Have you ever wished you could squeeze in a few turns before work? Climb a couple pitches in the afternoon? Wake up and look out your window at rocky peaks and thick pines?
For a few, this is a part of our everyday lives, living the dream in an outdoor mecca. For many, the closest “adventure” is a trail/gravel run at the park on the other side of town. Adventure in these places takes a little something extra.
In this edition of Therm-a-Rest Explore, contributor Jason Thienel shows us that you don’t have to live in Colorado to satisfy your appetite for adventure.
My alarm goes off at 2:00am. I’m excited to get up, not even tempted to hit the snooze button. I walk to my kitchen and start making coffee. The gear that I packed the night before is sitting patiently by the door. As I sip my coffee, I mentally review all the minor details of the objective ahead.
By now, you’re probably thinking this is another blog about an early morning start to some grand adventure. However, there is one small difference between this adventure and what you are used to reading.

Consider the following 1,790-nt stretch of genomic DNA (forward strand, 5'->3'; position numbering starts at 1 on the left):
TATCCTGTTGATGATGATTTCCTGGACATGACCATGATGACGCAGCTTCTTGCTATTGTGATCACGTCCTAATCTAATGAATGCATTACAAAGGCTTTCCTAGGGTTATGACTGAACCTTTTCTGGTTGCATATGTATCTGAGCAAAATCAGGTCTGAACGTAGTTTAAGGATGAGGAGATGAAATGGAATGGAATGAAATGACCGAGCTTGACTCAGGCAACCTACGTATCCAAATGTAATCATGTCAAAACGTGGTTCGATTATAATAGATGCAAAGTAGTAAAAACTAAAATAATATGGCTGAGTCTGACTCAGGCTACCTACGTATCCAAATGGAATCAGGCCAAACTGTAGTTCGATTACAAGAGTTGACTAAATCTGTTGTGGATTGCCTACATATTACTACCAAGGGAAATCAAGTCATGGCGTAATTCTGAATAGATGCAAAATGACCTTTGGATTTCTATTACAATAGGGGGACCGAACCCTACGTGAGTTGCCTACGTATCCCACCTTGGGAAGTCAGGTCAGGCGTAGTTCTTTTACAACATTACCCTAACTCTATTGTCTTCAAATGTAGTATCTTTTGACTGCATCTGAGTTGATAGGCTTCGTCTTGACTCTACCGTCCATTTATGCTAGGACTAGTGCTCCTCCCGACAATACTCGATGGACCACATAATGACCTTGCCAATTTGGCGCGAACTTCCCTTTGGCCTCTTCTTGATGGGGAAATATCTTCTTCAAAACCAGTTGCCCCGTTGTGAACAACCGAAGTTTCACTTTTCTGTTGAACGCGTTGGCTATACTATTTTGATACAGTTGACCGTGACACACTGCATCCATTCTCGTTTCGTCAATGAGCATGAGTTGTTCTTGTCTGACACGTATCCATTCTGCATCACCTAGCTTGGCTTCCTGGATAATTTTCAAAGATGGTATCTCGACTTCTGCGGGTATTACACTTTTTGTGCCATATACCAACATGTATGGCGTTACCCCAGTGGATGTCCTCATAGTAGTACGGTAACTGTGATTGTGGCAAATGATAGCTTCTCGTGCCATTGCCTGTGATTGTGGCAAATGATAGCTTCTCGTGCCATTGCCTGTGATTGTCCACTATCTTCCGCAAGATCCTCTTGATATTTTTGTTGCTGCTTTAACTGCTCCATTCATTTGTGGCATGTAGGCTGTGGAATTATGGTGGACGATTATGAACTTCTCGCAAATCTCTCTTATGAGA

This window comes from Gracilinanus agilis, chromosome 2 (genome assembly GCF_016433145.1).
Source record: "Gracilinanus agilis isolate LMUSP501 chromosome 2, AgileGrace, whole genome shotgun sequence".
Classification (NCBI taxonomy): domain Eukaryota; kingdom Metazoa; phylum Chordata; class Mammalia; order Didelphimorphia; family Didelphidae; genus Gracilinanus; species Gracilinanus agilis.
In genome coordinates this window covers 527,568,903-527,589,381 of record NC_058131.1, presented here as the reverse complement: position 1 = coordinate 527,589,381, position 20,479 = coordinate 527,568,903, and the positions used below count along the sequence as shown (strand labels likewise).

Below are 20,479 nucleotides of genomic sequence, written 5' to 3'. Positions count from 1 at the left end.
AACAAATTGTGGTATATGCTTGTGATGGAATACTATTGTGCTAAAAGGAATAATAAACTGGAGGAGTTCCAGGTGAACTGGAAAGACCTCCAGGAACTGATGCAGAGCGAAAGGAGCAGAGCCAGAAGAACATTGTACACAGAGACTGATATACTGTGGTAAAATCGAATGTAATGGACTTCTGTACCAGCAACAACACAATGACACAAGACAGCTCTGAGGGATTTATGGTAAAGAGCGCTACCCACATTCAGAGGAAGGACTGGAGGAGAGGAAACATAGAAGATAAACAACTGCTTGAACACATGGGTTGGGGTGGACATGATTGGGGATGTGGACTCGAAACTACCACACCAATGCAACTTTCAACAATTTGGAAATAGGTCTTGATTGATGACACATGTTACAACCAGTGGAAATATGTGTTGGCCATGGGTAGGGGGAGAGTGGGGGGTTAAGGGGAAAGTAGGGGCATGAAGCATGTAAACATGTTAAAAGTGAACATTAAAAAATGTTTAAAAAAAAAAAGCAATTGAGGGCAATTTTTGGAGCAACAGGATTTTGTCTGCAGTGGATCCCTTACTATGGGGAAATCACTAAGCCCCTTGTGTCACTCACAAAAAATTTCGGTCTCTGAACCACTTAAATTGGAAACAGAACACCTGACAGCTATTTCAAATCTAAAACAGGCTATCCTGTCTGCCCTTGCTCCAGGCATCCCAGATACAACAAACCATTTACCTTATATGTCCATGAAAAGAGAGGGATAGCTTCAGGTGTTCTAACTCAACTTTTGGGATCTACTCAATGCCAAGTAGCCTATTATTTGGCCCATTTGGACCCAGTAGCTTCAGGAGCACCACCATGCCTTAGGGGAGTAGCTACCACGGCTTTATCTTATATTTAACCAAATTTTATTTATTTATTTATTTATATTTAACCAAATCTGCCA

All of the adventure takes place within 30 minutes of my house, and I live in Nashville, Tennessee. Not really a city that’s known for getting after it in the outdoors. I’ll bet some of you live in a similar city or town.
Nashville has a 40 ft tall riverside crag 45 minutes away and 11 miles of single track right in town. The Cumberland River flows through the middle of the city, but not many paddle the dirty waters. The closest “mountains” are about 5 hours away and for snow you have to drive even further.
My wife and I have traveled all over the world to rock climb and trail run, but we call Nashville home. My talents are picking out perfect avocados and choosing extremely difficult trail ultra-marathons in remote places. Sharing my passion for rock climbing started with my certification as an AMGA single pitch instructor and allowed me to instruct both beginners and first timers for many years. When I’m not outside, I help manage the local outdoor store.
I planned big trips to incredible outdoor meccas like Chamonix, Iceland, and Kalymnos. When I return home, I find that the surrounding Tennessee landscape is not nearly as inspiring as the mountains I left behind. Between my “big trips”, I have to keep the psych alive. To satisfy my wanderlust, I turn to the micro-adventure.